Sometimes it amuses us to look down upon the console gaming landscape, have a benevolent chuckle and go back to stroking our elaborately bump-mapped white beards.
However, a nasty surprise and involuntary beard yank recently resulted in me head-slamming my keyboard; the two halves sank into the wood like symmetrical Titanics and disappeared. So I'm dictating this with Vista's voice recognition software.
Dear aunt, let's set so double the killer select all... delete that.
Here's the thing. Windows is bringing on a brave new multiplayer world, but has a recent announcement from Sony rendered it out of date already?
As you surely know, Vista is letting us loose upon the pad-waving console crowd directly, by letting us play certain games against Xbox gamers via Games for Windows Live. Surely you're already wondering, as we are, how that'll work out. All things being equal, we should slaughter them with our laser mice and our boom-headshots and our mad skillz. And if all things aren't equal, why should we bother?
But although Xbox Live is extremely popular - it's just passed the six million users mark - and Sony's previous attempts to get their console online made lethal injection seem kindly, it seems the PlayStation maker's recent announcement of their 'Home' community for PS3 has stolen Live's thunder.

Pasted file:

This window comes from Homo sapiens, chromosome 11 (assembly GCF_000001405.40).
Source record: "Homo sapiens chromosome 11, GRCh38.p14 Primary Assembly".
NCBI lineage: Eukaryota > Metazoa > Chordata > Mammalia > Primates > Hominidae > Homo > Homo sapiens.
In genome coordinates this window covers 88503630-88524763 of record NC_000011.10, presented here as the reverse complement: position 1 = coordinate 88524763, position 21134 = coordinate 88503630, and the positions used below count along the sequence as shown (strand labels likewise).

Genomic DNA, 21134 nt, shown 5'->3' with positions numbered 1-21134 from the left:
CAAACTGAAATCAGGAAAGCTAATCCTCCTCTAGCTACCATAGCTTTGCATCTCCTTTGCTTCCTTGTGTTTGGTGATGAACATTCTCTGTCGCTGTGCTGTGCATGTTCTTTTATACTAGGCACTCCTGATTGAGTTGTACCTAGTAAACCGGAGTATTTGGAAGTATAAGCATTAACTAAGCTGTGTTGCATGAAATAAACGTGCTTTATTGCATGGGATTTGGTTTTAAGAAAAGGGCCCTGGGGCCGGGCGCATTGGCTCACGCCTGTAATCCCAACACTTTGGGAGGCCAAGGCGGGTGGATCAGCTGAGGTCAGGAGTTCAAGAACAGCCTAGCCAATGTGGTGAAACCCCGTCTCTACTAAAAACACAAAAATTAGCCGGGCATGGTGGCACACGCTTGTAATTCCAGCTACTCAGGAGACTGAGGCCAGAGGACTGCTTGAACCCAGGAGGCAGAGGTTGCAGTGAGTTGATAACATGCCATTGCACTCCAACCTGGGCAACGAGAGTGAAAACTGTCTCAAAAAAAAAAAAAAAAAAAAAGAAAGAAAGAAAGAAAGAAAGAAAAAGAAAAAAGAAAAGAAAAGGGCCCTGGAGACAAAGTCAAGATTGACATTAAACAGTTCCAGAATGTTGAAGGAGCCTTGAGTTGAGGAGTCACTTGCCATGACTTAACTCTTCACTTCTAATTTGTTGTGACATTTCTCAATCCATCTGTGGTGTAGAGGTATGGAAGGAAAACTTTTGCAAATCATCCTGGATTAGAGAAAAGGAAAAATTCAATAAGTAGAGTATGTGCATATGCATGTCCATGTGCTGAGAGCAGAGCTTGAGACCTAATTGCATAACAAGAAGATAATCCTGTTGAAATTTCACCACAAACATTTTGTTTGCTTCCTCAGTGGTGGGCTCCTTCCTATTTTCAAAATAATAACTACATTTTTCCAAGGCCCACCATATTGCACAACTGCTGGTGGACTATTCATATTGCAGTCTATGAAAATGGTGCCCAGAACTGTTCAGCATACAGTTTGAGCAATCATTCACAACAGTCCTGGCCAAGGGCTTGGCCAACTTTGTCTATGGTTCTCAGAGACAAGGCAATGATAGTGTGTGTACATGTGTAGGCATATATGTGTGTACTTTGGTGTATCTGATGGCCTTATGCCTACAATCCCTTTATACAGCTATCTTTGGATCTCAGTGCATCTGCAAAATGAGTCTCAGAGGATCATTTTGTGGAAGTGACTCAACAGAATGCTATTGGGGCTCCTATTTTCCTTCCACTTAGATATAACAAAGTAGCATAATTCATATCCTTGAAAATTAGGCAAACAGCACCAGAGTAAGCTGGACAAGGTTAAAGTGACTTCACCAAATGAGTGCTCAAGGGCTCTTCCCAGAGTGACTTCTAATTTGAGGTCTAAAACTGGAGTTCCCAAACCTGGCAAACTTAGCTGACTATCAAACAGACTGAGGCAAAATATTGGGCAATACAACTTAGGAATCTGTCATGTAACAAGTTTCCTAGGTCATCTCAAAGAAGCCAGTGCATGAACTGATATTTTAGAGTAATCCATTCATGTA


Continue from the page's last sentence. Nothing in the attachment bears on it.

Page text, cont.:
Home is not where the heart is, it's like The Sims or Second Life, but with even less 'game'. Instead of lists of friends, games and achievements a la Live, Sony has unveiled a virtual world where all online functions are embodied in aspirationally stylish 3D. Your personalised avatar must visit the cinema to view movies, for instance, lurk in public spaces to chat with disguised perverts doing moronic dances, or take people back to their invitation-only, custom decorated apartment to admire statuesque achievement trophies.
Disguised perverts? Delete that. Pesky ambient noise.
The idea is for this virtual space to grow as the community expands past the 10, 15, 20 people who can afford Sony's Blu-ray player-cum-PS3, then for advertising and even shops to appear in it. It's true we don't see enough Burger King signs these days. Can't wait for that.
Whether Sony can implement its network properly this time remains to be seen. But if it works, and Sony dominates this generation of consoles as it did the last, it could make the long-lived and well-honed Live seem suddenly very old and grey. Will Microsoft feel compelled to respond, for the sake of the 360? Could Live change just at the point it joins hands with billions of PCs - and consequently go on to affect the way teh internets goes about its gaming?
It's a thought. But then so's "Home is a glorified chat room where 'personalisation' means pre-approved homogeneity and freedom of expression is a varnished illusion; a gimmick that'll turn right-thinking adults off." But, according to the psychotherapist in my cupboard, it's a cynical one that may reflect my own lack of self-worth.